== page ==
Be your own advocate, but DON’T be your own doctor.

These are words to live by right there. I am always encouraging patients to advocate for themselves. I think that every patient should be master and commander of their own destiny. It is so important that you listen with your eyes and ears open at every doctor’s appointment. Take notes and read everything that your doctors give you. At least attempt to understand what your doctor is telling you or ask questions until you do. Insist on clarification if you don’t. Pay attention, even if you don’t like what the doctor is saying, especially if you are getting news that you don’t want to hear. If you are getting any kind of unfavorable news, it becomes even more important to buckle down and concentrate so that you can be a part of your own management plan. If you disagree with your doctor’s diagnosis and plan, communicate that, in the right way, and talk about it together. Make sure that you have given him or her ALL the necessary information that you can think of, even if you think it doesn’t matter. Ask questions! I never understand when my colleagues complain about patients asking questions. I am like bring it on! I love questions! It means that you are actually interested in your own health and what I am telling you. I am actually more concerned if you don’t ask. Plus, if I have a problem with a patient asking questions, that poorly reflects on me if anything. So, please ask away.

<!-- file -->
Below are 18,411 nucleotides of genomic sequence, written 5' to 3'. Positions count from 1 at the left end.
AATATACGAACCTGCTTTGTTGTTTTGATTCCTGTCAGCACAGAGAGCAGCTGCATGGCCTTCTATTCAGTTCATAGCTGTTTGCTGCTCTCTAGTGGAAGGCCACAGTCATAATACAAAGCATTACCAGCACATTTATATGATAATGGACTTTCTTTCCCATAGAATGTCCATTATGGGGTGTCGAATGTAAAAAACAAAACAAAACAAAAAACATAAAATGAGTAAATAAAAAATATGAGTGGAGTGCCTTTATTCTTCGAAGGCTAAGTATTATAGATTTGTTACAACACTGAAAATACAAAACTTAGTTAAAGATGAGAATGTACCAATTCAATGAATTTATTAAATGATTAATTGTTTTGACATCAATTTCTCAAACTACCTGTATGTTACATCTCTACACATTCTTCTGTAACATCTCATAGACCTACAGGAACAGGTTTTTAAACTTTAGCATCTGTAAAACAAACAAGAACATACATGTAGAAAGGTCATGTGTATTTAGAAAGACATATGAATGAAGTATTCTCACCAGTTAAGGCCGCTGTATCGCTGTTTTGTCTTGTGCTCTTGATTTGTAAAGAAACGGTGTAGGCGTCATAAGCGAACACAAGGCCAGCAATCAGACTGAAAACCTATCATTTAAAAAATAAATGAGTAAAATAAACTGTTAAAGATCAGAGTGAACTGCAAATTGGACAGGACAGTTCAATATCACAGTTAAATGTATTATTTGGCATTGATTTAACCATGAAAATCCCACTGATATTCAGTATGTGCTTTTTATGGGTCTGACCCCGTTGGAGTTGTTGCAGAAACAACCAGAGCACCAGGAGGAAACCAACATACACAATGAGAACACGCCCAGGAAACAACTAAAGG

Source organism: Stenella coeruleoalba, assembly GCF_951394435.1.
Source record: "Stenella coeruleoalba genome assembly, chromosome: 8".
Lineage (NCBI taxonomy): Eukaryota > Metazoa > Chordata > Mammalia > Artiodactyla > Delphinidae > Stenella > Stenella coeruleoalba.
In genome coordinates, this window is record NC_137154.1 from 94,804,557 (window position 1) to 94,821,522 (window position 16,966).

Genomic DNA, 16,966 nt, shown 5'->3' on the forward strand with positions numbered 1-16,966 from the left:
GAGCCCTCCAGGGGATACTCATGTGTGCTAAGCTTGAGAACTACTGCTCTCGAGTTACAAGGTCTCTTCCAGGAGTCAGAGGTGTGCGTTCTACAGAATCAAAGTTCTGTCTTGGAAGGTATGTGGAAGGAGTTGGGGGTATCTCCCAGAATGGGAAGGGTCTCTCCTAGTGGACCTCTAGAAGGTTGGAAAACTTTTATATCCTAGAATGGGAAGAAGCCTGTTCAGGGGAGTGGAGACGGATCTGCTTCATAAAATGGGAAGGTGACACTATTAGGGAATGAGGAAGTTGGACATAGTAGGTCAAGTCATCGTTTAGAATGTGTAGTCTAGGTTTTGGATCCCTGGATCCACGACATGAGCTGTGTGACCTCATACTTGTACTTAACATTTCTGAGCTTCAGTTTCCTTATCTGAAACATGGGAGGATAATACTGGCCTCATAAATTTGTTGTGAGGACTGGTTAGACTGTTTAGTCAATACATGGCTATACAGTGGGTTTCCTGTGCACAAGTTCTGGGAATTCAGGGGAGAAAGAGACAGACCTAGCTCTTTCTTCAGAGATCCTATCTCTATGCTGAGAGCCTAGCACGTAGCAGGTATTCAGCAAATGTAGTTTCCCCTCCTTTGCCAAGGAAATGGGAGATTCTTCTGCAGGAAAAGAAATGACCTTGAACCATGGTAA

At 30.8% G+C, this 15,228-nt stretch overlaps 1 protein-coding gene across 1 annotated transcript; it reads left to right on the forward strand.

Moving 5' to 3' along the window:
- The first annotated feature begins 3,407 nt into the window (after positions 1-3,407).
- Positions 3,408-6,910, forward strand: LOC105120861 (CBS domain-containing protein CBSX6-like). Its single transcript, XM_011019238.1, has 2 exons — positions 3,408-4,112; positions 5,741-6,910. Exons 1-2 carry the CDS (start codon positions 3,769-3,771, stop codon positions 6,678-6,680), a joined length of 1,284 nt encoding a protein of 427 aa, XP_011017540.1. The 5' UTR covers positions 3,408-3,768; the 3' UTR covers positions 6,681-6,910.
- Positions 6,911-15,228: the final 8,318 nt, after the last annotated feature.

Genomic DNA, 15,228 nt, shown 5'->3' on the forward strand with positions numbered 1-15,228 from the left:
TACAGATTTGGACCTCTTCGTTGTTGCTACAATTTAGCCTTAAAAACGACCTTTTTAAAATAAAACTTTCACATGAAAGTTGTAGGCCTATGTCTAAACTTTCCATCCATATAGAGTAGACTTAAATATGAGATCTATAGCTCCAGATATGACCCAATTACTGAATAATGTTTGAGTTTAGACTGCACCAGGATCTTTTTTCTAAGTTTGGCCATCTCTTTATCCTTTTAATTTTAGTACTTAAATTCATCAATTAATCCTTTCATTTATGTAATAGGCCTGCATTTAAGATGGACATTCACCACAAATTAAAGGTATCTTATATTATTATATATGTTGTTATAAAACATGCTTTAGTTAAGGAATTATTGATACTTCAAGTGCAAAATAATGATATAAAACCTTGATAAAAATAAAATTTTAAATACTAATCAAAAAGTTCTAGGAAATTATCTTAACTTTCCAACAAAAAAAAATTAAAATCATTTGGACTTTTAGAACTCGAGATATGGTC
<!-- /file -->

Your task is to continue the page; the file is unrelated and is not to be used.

So we have discussed how to advocate for yourself as a patient. Now let’s discuss the difference between advocating for yourself and trying to be your own doctor. When a patient advocates for themselves, they are being an active participant in their own management. They are agreeing to a team participation relationship between themselves and their physician. They are vested in their care. This is a good thing. Sometimes, patients cross the line and try to be their own doctor. This is when things get tricky and potentially harmful. Show of hands: who has done this before? I think we all have at one time or another, myself included. There are many different strategies that we use. 1) We self- diagnose with the aid of our friends or Doctor Google and seek our own treatment. 2) Sometimes we use left-over medication instead of seeking help or advice. 3) Sometimes we are so set on our own self-diagnosis that we call the doctor’s office and insist on a particular course of treatment and refuse to come in because we are sure that we are right. Then we lash out at the doctor for not instantly responding to our requests of convenience and daring to ask us to come for an appointment. 4) Sometimes we convince ourselves that nothing’s wrong and delay our treatment because we are either afraid or “don’t have time to bother with it.” I think that physicians in particular are guilty of this last one. We spend so much time caring for others that we don’t make the time to make sure we care for ourselves. It really is self-defeating because, if we don’t take care of ourselves and assume a patient role at times, we won’t be around to care for others.